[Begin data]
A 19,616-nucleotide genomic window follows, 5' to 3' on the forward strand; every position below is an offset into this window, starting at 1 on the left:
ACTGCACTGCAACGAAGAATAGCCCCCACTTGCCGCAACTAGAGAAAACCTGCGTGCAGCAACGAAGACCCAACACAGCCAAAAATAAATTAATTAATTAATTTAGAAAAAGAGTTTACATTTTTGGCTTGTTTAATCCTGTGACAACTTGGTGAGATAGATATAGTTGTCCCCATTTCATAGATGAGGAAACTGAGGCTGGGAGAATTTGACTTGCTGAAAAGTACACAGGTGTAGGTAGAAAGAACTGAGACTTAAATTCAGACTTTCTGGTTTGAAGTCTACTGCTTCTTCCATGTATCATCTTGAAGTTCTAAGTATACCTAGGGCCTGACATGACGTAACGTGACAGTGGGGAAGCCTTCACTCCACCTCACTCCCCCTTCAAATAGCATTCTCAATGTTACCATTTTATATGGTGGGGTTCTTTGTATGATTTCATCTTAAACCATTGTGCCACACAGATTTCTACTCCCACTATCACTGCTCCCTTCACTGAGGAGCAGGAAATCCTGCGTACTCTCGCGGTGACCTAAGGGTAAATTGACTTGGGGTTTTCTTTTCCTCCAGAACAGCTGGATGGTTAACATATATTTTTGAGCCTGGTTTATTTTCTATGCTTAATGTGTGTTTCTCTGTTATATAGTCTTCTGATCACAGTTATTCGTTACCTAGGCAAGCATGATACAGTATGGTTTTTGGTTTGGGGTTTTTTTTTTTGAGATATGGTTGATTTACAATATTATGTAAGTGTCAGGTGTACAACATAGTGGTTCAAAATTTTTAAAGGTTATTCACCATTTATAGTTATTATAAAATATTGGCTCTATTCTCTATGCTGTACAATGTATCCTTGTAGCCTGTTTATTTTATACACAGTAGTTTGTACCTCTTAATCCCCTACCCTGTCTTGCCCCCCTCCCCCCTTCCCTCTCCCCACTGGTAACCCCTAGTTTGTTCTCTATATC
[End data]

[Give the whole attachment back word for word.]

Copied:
A 19,616-nucleotide genomic window follows, 5' to 3' on the forward strand; every position below is an offset into this window, starting at 1 on the left:
ACTGCACTGCAACGAAGAATAGCCCCCACTTGCCGCAACTAGAGAAAACCTGCGTGCAGCAACGAAGACCCAACACAGCCAAAAATAAATTAATTAATTAATTTAGAAAAAGAGTTTACATTTTTGGCTTGTTTAATCCTGTGACAACTTGGTGAGATAGATATAGTTGTCCCCATTTCATAGATGAGGAAACTGAGGCTGGGAGAATTTGACTTGCTGAAAAGTACACAGGTGTAGGTAGAAAGAACTGAGACTTAAATTCAGACTTTCTGGTTTGAAGTCTACTGCTTCTTCCATGTATCATCTTGAAGTTCTAAGTATACCTAGGGCCTGACATGACGTAACGTGACAGTGGGGAAGCCTTCACTCCACCTCACTCCCCCTTCAAATAGCATTCTCAATGTTACCATTTTATATGGTGGGGTTCTTTGTATGATTTCATCTTAAACCATTGTGCCACACAGATTTCTACTCCCACTATCACTGCTCCCTTCACTGAGGAGCAGGAAATCCTGCGTACTCTCGCGGTGACCTAAGGGTAAATTGACTTGGGGTTTTCTTTTCCTCCAGAACAGCTGGATGGTTAACATATATTTTTGAGCCTGGTTTATTTTCTATGCTTAATGTGTGTTTCTCTGTTATATAGTCTTCTGATCACAGTTATTCGTTACCTAGGCAAGCATGATACAGTATGGTTTTTGGTTTGGGGTTTTTTTTTTTGAGATATGGTTGATTTACAATATTATGTAAGTGTCAGGTGTACAACATAGTGGTTCAAAATTTTTAAAGGTTATTCACCATTTATAGTTATTATAAAATATTGGCTCTATTCTCTATGCTGTACAATGTATCCTTGTAGCCTGTTTATTTTATACACAGTAGTTTGTACCTCTTAATCCCCTACCCTGTCTTGCCCCCCTCCCCCCTTCCCTCTCCCCACTGGTAACCCCTAGTTTGTTCTCTATATC